Some readers have asked what it is like to study English in our distance learning program. I have been thinking about how to describe the experience, and what my practical approach to degree study would be if I were starting the program today. For me, the program has been such a marvelous experience that starting over today would be a delight. The required courses are very interesting with the opportunity to focus on such a variety of texts that reading them again would be very interesting work. Although the advanced courses I selected were my first choices there are several others I would enjoy reading. The process of studying in this program is very rewarding and offers a treasured opportunity. Here are some notes about what to expect.
For me, starting the program with no particular knowledge of English and Comparative Literature or studying at degree level was very interesting. Learning how to approach texts in particular ways is challenging, but that is a good thing. Looking back, two of the first courses we study, Approaches to Text and Explorations in Literature, seem much more important to me now. These courses familiarize us with different critical approaches to texts and teach us how to apply these principles while reading a variety of literature. If I were starting our program today, I would focus on these two courses first and work to develop proficiency reading and applying theoretical and critical approaches to texts. For me, this skill becomes increasingly important as we progress through degree study. The sooner it is a comfortable skill the better off we are as students.
One very interesting challenge about our course of study is learning how to take meaningful notes on primary texts over several readings and a year of study. I was a little slow coming to the party, as they say. Following the suggested plans in our study guides is the very best way to organize the amount of information we have to manage and its increasing complexity as the academic terms progress. When first starting out, it seemed impossible to follow the 22 week plan suggested in the study guides. By the end of my study, it seemed impossible to manage the courses any other way.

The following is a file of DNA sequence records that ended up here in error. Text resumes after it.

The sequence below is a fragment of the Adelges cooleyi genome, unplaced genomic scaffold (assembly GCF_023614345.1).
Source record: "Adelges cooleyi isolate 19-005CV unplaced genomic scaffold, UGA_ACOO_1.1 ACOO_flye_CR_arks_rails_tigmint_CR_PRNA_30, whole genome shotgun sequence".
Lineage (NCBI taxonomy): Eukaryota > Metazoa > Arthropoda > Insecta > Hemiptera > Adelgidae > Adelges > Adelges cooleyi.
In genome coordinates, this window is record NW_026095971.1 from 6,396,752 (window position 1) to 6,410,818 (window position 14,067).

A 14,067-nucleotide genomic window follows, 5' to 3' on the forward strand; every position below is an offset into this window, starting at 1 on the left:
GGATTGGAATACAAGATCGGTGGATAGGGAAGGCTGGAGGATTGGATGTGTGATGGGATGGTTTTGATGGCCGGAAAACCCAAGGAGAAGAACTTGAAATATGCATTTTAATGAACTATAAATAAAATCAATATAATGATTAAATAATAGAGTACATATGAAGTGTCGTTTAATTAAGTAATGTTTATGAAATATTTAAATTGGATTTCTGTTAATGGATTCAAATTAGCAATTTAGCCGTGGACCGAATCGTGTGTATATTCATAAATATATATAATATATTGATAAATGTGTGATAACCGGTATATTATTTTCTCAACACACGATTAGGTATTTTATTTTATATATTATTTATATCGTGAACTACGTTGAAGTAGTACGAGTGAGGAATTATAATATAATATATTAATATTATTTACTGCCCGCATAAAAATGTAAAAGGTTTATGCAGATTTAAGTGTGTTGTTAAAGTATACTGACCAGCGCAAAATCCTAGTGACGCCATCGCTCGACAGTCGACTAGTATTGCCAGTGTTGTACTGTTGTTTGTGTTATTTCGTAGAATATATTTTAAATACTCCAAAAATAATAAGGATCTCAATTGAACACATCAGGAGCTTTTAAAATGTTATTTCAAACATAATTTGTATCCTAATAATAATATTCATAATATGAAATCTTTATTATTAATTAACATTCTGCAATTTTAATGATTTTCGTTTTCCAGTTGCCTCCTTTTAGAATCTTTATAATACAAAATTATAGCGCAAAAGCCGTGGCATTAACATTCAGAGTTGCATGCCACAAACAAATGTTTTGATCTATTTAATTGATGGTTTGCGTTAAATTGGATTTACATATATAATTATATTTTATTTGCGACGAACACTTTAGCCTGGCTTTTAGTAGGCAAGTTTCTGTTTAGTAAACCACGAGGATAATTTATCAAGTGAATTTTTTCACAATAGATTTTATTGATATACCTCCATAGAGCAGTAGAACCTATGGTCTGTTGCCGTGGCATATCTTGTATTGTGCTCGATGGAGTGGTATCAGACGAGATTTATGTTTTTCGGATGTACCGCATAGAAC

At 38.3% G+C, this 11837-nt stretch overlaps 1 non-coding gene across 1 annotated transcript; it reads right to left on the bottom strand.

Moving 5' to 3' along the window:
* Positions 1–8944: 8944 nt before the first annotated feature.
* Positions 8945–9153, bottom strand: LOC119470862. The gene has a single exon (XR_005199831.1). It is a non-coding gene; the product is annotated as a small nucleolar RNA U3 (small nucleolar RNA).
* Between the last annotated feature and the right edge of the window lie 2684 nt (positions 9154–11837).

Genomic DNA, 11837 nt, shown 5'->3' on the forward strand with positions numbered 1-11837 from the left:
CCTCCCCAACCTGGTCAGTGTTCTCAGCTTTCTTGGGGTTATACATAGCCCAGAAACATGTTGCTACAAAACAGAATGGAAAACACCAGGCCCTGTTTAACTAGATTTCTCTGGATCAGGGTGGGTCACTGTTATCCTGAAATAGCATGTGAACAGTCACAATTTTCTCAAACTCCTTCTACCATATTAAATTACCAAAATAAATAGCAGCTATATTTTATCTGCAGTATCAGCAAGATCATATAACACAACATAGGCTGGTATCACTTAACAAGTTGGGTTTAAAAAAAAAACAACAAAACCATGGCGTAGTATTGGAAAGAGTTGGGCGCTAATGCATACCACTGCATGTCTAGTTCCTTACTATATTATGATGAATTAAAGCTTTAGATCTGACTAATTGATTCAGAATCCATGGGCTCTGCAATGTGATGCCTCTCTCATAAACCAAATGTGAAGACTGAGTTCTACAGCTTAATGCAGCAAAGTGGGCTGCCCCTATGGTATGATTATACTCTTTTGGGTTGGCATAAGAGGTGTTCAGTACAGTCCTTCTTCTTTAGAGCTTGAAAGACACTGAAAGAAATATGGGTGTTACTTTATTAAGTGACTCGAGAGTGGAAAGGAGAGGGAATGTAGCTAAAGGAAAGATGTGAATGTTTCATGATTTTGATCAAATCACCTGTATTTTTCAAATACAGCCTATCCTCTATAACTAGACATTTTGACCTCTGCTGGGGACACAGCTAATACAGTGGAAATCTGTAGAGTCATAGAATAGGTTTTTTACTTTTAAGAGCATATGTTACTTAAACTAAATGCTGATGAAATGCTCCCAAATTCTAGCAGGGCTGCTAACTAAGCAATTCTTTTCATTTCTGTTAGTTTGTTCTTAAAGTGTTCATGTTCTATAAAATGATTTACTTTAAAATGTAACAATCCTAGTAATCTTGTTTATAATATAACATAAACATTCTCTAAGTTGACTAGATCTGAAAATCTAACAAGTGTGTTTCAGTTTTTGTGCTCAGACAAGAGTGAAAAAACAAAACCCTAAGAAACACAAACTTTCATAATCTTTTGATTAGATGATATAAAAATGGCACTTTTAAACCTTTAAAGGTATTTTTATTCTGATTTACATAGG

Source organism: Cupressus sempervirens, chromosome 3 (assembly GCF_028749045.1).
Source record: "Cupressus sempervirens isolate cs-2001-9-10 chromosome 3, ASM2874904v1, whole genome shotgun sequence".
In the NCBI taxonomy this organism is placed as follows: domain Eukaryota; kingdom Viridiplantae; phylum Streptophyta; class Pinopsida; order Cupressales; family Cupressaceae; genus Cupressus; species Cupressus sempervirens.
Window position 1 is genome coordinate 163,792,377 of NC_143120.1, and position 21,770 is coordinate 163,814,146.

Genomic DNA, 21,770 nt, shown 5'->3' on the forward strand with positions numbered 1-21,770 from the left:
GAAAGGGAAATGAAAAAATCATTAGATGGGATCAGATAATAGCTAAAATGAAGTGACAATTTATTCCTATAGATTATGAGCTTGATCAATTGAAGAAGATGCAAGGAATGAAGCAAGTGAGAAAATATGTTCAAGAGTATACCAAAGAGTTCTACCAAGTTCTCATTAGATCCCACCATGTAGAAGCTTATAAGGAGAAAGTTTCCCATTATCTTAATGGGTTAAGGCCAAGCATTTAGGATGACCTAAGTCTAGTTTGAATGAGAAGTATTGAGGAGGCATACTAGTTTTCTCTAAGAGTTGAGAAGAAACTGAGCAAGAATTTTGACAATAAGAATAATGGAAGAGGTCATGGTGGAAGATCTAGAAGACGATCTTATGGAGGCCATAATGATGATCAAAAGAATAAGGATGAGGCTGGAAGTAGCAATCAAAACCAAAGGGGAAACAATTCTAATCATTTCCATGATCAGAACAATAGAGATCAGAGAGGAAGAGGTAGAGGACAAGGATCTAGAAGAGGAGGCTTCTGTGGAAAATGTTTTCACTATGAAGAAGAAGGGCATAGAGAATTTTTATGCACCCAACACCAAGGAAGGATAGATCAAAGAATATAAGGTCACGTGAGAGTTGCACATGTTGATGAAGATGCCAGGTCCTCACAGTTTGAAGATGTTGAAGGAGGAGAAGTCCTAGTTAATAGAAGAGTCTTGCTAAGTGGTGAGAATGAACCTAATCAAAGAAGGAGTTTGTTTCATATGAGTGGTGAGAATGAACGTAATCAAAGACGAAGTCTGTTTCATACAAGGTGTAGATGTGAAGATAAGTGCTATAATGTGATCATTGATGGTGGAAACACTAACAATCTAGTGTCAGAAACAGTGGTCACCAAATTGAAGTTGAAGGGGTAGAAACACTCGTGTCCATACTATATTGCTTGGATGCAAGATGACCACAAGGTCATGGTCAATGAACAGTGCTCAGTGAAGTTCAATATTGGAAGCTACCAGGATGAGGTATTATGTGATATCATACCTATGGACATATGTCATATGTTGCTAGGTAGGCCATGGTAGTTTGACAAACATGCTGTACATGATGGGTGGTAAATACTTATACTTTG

Sometimes it helps to remember that, when we are studying at degree level, we are using different reading skills than we do when reading strictly for pleasure. The information we must train ourselves to extract from each text means thinking about them in ways that are rather different from just, well, reading them. ‘What is this author doing and why’ is a very good question to keep in mind. To help sort out that question there are nine books that I would have on my shelf during degree study. More on those titles next week. For now, it is important to note that the process of reading is a very important part of studying English and Comparative Literature. Be prepared to read differently than you have in the past.
It is also important to expect to develop writing skills while studying in this program. That means you have to work at writing as well as reading and analyzing texts. For me, learning how to write was an important point in my decision to enroll in this course. There are many different ways to write, and almost as many ways to approach the task of writing as there are ways to approach reading. Developing academic writing skills is important to success in our program. You can also enjoy a creative writing course. For me, the skill set associated with effective academic writing is transferable to all of my various personal and professional writing projects. I have always admired people who can organize information into usable forms and build arguments from what seems like random ideas. Thanks to this program, I have moved a step closer to becoming one of them.
It does take time to study, for me about 20 to 25 hours per week and sometimes more. My ‘reading budget’ is about six hundred pages per week. I am a bit of a slow reader, so using summer months to get ahead on primary reading is very important. It also means I can read a primary text a few times over the year, which is very, very helpful.
While there is a lot of support in our program, it is also self-directed. For me, this is hugely appealing, but it does mean we have to manage our efforts independently, find answers to questions, and make sure we are pursuing weekly or even daily study with the outcomes we expect to achieve in mind.
If you have questions about distance learning, the University of London International Programmes, or a specific course of study, you can contact alumni ambassadors in your area for their perspective and advice.
Caowrites is studying the BA English by distance learning with the University of London International Programmes. She lives in Pittsburgh in the United States.